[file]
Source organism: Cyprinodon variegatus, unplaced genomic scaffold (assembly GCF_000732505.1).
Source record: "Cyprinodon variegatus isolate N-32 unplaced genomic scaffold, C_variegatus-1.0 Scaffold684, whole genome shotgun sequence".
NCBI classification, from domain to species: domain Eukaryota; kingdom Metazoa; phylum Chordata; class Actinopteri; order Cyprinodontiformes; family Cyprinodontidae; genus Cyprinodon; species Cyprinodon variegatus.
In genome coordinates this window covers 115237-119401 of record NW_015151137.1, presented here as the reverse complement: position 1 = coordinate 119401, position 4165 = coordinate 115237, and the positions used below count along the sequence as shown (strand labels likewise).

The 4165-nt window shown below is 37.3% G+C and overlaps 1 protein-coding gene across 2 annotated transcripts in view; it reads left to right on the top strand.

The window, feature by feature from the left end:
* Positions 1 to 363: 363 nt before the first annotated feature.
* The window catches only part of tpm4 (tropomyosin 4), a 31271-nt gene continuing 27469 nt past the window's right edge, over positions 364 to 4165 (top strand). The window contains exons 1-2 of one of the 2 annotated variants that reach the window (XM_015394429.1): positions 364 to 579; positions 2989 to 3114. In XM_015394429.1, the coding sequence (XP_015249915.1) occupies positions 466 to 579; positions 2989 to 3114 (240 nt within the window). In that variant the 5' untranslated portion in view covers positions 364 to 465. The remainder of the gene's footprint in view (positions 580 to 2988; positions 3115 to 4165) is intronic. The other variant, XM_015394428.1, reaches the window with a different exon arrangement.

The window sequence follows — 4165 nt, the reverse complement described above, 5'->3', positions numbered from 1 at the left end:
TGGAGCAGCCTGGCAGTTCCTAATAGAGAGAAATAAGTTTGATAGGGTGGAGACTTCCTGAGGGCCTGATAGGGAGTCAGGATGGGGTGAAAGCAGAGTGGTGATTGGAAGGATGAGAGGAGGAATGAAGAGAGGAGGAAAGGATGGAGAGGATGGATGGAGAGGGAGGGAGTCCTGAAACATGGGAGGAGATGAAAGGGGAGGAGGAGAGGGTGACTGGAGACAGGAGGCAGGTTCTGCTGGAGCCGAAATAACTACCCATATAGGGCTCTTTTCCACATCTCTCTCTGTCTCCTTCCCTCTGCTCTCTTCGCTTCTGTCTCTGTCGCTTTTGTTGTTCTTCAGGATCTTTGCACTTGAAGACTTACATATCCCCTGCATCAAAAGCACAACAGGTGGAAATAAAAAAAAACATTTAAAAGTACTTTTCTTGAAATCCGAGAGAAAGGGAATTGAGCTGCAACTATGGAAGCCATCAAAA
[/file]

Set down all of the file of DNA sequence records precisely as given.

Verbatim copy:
Source organism: Cyprinodon variegatus, unplaced genomic scaffold (assembly GCF_000732505.1).
Source record: "Cyprinodon variegatus isolate N-32 unplaced genomic scaffold, C_variegatus-1.0 Scaffold684, whole genome shotgun sequence".
NCBI classification, from domain to species: domain Eukaryota; kingdom Metazoa; phylum Chordata; class Actinopteri; order Cyprinodontiformes; family Cyprinodontidae; genus Cyprinodon; species Cyprinodon variegatus.
In genome coordinates this window covers 115237-119401 of record NW_015151137.1, presented here as the reverse complement: position 1 = coordinate 119401, position 4165 = coordinate 115237, and the positions used below count along the sequence as shown (strand labels likewise).

The 4165-nt window shown below is 37.3% G+C and overlaps 1 protein-coding gene across 2 annotated transcripts in view; it reads left to right on the top strand.

The window, feature by feature from the left end:
* Positions 1 to 363: 363 nt before the first annotated feature.
* The window catches only part of tpm4 (tropomyosin 4), a 31271-nt gene continuing 27469 nt past the window's right edge, over positions 364 to 4165 (top strand). The window contains exons 1-2 of one of the 2 annotated variants that reach the window (XM_015394429.1): positions 364 to 579; positions 2989 to 3114. In XM_015394429.1, the coding sequence (XP_015249915.1) occupies positions 466 to 579; positions 2989 to 3114 (240 nt within the window). In that variant the 5' untranslated portion in view covers positions 364 to 465. The remainder of the gene's footprint in view (positions 580 to 2988; positions 3115 to 4165) is intronic. The other variant, XM_015394428.1, reaches the window with a different exon arrangement.

The window sequence follows — 4165 nt, the reverse complement described above, 5'->3', positions numbered from 1 at the left end:
TGGAGCAGCCTGGCAGTTCCTAATAGAGAGAAATAAGTTTGATAGGGTGGAGACTTCCTGAGGGCCTGATAGGGAGTCAGGATGGGGTGAAAGCAGAGTGGTGATTGGAAGGATGAGAGGAGGAATGAAGAGAGGAGGAAAGGATGGAGAGGATGGATGGAGAGGGAGGGAGTCCTGAAACATGGGAGGAGATGAAAGGGGAGGAGGAGAGGGTGACTGGAGACAGGAGGCAGGTTCTGCTGGAGCCGAAATAACTACCCATATAGGGCTCTTTTCCACATCTCTCTCTGTCTCCTTCCCTCTGCTCTCTTCGCTTCTGTCTCTGTCGCTTTTGTTGTTCTTCAGGATCTTTGCACTTGAAGACTTACATATCCCCTGCATCAAAAGCACAACAGGTGGAAATAAAAAAAAACATTTAAAAGTACTTTTCTTGAAATCCGAGAGAAAGGGAATTGAGCTGCAACTATGGAAGCCATCAAAA